Is Carbonated Water Bad For You?

  • By: Jan Helge
  • Date: January 24, 2023
  • Time to read: 6 min.

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Is Carbonated Water Bad For You?

You may be concerned about the ingredients in caffeinated and energy drinks but find yourself craving one anyway. Carbonated water is deemed a healthy alternative to sugary soft drinks.

Concerns have been raised, however, regarding the possible adverse effects on one’s health. Drinking “guilt-free” carbonated water may seem harmless, but can it pose health risks?

This article provides valuable information about the state of drinking carbonated water and how it may affect your health.

The Meaning Of “Carbonated Water”

Carbonated water is formed after it has been pressurized and carbon dioxide gas has been infused into it. This results in fizzy beverages known as club soda, sparkling water, seltzer water, soda water, and fizzy water.

Most carbonated waters, except seltzer water, have various additives for flavor. Infrequently, other minerals may be present in trace amounts.

Mineral spring waters are typically rich in minerals and sulfur compounds due to their source. Often, they also have carbonation. Carbonated tonic water generally is sweetened with sugar or high-fructose corn syrup and contains the bitter compound quinine.

Are Carbonated Drinks Unhealthy?

Possibly you’ve heard some of the complaints that have been made about carbonated drinks. Effects such as bone resorption are possible. Another possible negative side effect is the erosion of the tooth enamel.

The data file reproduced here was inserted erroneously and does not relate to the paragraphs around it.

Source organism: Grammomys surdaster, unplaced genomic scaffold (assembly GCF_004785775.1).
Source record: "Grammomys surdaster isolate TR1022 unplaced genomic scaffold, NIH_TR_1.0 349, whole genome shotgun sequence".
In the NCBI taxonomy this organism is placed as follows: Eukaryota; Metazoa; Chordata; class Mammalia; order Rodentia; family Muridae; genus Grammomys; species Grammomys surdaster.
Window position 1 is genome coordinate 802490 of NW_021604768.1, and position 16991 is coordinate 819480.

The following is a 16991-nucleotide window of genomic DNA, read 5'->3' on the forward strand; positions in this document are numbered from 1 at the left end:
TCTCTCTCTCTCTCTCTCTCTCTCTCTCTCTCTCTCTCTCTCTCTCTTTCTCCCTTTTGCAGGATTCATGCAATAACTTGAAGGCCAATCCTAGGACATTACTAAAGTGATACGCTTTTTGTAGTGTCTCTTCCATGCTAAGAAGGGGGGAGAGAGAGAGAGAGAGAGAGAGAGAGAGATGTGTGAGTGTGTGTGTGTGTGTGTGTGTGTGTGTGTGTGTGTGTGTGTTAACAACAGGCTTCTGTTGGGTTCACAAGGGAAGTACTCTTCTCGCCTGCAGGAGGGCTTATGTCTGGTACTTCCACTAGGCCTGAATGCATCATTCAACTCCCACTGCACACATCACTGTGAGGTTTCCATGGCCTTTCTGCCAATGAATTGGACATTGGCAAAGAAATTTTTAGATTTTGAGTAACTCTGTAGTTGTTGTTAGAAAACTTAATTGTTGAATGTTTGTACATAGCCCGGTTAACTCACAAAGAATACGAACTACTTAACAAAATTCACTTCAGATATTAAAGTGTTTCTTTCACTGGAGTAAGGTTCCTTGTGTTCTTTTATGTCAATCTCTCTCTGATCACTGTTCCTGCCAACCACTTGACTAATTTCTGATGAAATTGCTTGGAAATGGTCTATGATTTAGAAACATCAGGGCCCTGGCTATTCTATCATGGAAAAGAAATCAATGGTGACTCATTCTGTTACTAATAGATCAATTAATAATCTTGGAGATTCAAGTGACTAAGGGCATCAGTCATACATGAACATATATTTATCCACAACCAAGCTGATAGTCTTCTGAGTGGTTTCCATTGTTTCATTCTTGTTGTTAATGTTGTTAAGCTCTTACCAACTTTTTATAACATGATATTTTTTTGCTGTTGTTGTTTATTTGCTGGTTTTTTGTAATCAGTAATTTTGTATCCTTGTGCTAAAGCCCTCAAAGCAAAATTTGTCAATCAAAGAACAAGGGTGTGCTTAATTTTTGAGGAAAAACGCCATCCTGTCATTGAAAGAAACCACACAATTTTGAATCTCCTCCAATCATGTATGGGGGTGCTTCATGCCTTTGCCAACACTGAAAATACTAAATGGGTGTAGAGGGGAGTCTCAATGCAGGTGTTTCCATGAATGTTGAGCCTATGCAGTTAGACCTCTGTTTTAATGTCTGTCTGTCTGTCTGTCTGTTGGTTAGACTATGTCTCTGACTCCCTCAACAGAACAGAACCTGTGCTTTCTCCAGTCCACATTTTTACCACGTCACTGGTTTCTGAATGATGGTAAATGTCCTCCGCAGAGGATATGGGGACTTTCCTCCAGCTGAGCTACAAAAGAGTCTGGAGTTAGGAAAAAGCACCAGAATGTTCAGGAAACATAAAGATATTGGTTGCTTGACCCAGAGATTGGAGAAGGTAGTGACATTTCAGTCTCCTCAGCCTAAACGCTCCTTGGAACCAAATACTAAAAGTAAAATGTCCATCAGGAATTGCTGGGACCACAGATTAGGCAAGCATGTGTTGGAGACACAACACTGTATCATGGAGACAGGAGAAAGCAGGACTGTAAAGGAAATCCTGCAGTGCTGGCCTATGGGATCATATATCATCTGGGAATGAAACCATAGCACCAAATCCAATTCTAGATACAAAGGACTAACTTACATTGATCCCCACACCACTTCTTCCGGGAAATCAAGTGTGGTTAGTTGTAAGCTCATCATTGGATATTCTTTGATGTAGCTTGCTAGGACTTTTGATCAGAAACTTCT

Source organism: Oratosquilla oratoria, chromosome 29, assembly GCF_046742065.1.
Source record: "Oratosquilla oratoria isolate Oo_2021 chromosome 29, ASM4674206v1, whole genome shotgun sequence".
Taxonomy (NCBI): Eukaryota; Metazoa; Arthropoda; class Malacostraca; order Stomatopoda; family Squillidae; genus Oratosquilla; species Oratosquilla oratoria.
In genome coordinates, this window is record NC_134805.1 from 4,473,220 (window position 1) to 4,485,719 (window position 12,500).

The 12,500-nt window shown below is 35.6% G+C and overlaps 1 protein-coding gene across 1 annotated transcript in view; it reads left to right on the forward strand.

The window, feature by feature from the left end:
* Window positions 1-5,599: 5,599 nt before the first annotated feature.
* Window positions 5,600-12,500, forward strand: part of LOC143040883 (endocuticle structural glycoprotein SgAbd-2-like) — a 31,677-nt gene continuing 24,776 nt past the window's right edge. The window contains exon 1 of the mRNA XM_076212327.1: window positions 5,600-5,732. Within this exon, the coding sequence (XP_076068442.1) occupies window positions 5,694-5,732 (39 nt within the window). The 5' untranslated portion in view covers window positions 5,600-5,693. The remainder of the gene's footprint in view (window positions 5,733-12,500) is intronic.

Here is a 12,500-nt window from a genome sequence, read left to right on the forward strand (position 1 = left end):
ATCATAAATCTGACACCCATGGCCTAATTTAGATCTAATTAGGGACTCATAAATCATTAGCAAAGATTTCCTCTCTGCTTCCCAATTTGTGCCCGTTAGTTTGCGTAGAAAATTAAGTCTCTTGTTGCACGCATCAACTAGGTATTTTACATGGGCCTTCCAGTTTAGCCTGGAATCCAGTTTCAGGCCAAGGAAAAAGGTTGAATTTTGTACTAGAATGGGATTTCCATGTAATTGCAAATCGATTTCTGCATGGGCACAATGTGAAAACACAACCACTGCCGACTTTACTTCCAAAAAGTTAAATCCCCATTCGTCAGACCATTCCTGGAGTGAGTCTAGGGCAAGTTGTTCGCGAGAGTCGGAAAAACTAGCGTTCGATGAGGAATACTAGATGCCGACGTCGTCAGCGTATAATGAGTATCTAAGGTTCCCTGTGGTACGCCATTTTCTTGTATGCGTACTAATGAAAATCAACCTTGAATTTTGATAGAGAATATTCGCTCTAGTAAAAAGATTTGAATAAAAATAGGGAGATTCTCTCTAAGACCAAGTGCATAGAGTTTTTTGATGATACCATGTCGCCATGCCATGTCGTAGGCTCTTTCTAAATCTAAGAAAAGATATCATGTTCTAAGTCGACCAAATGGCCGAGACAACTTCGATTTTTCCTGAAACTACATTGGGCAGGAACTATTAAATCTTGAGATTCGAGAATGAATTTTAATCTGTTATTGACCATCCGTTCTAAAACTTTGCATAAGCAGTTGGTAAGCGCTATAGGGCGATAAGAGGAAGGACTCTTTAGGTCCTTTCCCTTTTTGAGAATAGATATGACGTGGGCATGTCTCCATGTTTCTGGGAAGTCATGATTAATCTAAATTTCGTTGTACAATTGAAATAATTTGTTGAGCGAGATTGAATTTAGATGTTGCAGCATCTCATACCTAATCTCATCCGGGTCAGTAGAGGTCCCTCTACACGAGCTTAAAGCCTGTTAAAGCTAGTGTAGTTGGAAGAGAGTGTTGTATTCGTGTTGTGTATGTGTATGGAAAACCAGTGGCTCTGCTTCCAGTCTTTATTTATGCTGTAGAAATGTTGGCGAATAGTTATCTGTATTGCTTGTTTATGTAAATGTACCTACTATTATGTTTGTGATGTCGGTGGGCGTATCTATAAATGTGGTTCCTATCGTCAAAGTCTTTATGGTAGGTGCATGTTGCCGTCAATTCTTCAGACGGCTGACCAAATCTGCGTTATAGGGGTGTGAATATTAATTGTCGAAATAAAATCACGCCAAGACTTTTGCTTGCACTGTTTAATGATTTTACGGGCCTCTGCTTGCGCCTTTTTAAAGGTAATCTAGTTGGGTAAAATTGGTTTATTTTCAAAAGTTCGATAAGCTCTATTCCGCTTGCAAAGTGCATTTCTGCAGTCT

Also, it could make your stomach feel funny. These concerns have been prompted by the findings of prior studies into the risks posed by most carbonated drinks. These drinks contain chemicals, as well as artificial and natural sugars.

There is evidence that drinking carbonated soft drinks can decrease bone mineral density. Evidence from studies suggests that substituting soft drinks for calcium-rich foods like milk may have a negative impact on bone health.

Another study found that the acidity of many sodas, not the carbonation itself, causes tooth erosion. However, flavored sparkling water may accelerate tooth decay. Flavoring additives make water much more acidic, which breaks down tooth enamel.

Can Carbonated Water Cause Tooth Decay?

The answer is no unless citric acid or sugar has been added to the carbonated water. However, these effects are greatly magnified when one considers soda and other carbonated beverages to which ingredients have been added.

According to a case report published in 2009 by Trusted Source, the acids and sugars contained in flavored carbonated water have the potential to be acidogenic and cariogenic, and they can also cause erosion of the enamel.

Carbonation entails nothing more complicated than introducing carbon dioxide gas under pressure into the water; no acids, sugars, or salt are involved in the process. The risk of tooth decay is increased when these additives are present.

Carbon dioxide gas dissolved in carbonated water as carbonic acid is not as acidic as commonly believed and does not cause tooth decay. Two studies, one from 1999 and one from 2012, counter this, finding that elevated carbon dioxide levels have no adverse effect on tooth enamel.